I'm thinking of Mrs Rice our neighbour. I was very fond of that women and she was kindness personified. She would often bring me into her flat and give me a bowl of soup and always a slice of bread and jam. I didn't care too much about the soup, but I loved that bread and jam! A real luxury.

Mrs Rice was the best of neighbours and I remember a time when my Dad was seriously ill. We didn't have the money to get a doctor so Mrs Rice came in and nursed him. She fed him chicken soup, rabbit soup, soup made of recipes known only to her, but whatever, she nursed him back to health. But she did have one bad habit that nearly drove my poor Dad crazy. While he was ill she would sit by the bed and read the evening newspaper to him. But she didn't read the headlines nor the sports section first -- instead she went straight to the Deaths column and would read it from start to finish, commenting on any neighbours whose death was in the paper. Dad used to say afterwards that although she had a heart of gold, she had no idea on how to cheer up a man who was so ill that he thought his name could well be appearing in that column next!

I think I'll return to The Diamond again.

Till then..... hope you're enjoying the story so far. And if you have any questions please feel free to ask.

Tuesday, 25 April 2006

The Diamond

And so we move on... but just a few feet from our last photo. If you could just look 6 feet to the right of this photo you'd see the bell that I mentioned below... the one I was beaten up for, for hitting it with a pebble. In fact that small piece of wasteground that you see on the extreme right is part of the chapel yard... only thing missing is the railing that you can see in the other photo.

If you look up that street that's partly in shadow you can see the back of Summerhill. And if you look even more closely you'll see the top of the arch which was at the top of The 27 Steps. The wall that you can see coming down from that arch wasn't there when I was a kid. If this photo had been taken when I was small you'd have also seen the pigeon 'lofts' hanging from the windows on Summerhill. Pigeon keeping and racing was a big thing then, and the 'lofts' were made of wooden orange boxes.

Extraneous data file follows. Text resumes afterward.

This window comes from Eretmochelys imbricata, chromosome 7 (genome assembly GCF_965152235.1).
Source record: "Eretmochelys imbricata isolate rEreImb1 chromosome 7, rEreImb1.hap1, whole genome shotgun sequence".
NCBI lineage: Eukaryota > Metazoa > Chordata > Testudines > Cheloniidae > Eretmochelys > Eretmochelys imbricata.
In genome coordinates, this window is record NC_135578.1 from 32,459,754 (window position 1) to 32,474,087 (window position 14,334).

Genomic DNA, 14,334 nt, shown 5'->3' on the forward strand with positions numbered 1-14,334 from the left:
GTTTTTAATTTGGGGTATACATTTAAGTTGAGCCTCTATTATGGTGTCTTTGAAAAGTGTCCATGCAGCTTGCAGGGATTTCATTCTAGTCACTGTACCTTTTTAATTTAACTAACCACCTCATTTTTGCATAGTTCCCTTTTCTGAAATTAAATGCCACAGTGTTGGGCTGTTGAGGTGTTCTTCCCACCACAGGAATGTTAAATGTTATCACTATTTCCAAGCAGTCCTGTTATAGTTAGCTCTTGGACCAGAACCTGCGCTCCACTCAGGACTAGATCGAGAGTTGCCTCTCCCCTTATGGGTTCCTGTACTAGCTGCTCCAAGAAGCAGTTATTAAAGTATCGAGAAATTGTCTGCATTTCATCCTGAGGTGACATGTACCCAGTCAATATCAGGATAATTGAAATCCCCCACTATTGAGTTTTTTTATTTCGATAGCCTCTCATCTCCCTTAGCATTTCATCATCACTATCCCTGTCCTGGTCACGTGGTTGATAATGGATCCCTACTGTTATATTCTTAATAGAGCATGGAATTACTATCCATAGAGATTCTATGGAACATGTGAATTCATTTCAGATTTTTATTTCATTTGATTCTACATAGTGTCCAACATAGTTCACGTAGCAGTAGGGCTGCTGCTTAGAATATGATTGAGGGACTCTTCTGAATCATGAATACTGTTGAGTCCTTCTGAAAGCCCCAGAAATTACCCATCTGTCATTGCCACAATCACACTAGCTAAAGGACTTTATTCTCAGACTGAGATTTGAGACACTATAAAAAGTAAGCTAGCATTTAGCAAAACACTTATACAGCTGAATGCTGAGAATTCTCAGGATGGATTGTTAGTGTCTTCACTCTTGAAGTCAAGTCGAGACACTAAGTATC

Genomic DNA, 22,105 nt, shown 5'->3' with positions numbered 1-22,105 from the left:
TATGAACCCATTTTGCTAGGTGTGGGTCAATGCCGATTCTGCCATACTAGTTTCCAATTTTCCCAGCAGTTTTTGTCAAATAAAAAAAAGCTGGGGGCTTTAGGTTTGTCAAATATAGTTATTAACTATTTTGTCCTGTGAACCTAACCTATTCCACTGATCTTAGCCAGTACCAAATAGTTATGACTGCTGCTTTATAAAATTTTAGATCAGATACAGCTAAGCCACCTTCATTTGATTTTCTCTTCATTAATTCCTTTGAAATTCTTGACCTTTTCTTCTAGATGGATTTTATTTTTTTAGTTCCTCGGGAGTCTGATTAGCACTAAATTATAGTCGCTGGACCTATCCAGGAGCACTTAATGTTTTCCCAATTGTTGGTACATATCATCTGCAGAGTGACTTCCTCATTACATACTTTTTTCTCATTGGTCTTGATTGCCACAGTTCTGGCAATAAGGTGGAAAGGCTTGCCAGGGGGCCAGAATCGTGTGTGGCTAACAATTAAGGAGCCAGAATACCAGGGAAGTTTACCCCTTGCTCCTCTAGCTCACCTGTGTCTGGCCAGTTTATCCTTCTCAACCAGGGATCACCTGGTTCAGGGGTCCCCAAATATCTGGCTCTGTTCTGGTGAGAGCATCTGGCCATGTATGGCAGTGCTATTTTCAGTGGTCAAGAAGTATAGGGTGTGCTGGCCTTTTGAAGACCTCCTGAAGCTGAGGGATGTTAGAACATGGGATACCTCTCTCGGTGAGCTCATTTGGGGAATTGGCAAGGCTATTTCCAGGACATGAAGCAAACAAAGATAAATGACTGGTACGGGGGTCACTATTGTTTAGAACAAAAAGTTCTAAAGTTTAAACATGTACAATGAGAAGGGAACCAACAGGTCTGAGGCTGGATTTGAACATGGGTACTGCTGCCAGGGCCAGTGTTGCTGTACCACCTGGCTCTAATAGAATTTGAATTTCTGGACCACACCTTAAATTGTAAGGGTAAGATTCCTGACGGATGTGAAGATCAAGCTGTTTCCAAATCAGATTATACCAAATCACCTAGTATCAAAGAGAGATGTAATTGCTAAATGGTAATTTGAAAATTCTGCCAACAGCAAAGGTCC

But lets move back a bit. The street that's partly in shadow is Nth Gloucester Place, better known as The Diamond. We moved from 12 Summerhill when I was very small to No 7a in The Diamond. It was luxury compared to Summerhill. Only four families shared the washing and toilet facilities! As can be seen they're 2 story buildings and we lived on the top story. The toilet and sink were down at the back door. We had a wash stand in our flat. One of those tables with a hole in it which held a basin and beside the basin there stood a tall jug holding water. That jug served three purposes, holding water for washing, for drinking and for cooking.

My brother Tony was born in that flat... it's the one about half way along in the photo... at the second lamp post. I remember that night well. I was lying in bed and my father woke me and placed this bundle beside me and said, "Here's your new brother." I was mystified! I wondered where did he come from!! I asked... and was told that "The Vincents" (see an earlier reference to the Society of St Vincent de Paul) had brought him. So as they seemed to bring everything else, that explanation satisfied me.

This was a very tough area. I remember big fights, very serious fights which sometimes involved the use of guns, and the threat to burn out families. This was because of gang warfare on the nearby quays due to a struggle for power there, connected with the docks and shipping. It would be a long story indeed if I was to go into all of it here. But if you ever saw a movie called "On The Waterfront" with Marlon Brando, that would be very close to what went on. I remember nights when our parents would take us in a hurry out of our home and up the 27 Steps to either my Aunt Mary's or my Gran's to safety when trouble broke out. I have a very clear memory of a man who I shall not name, but who was a veteran of the Rebellion, standing outside of our halldoor with a revolver in his hand and calling to the police to send their bravest man to arrest him. Tough times indeed... and tough people. But the salt of the earth!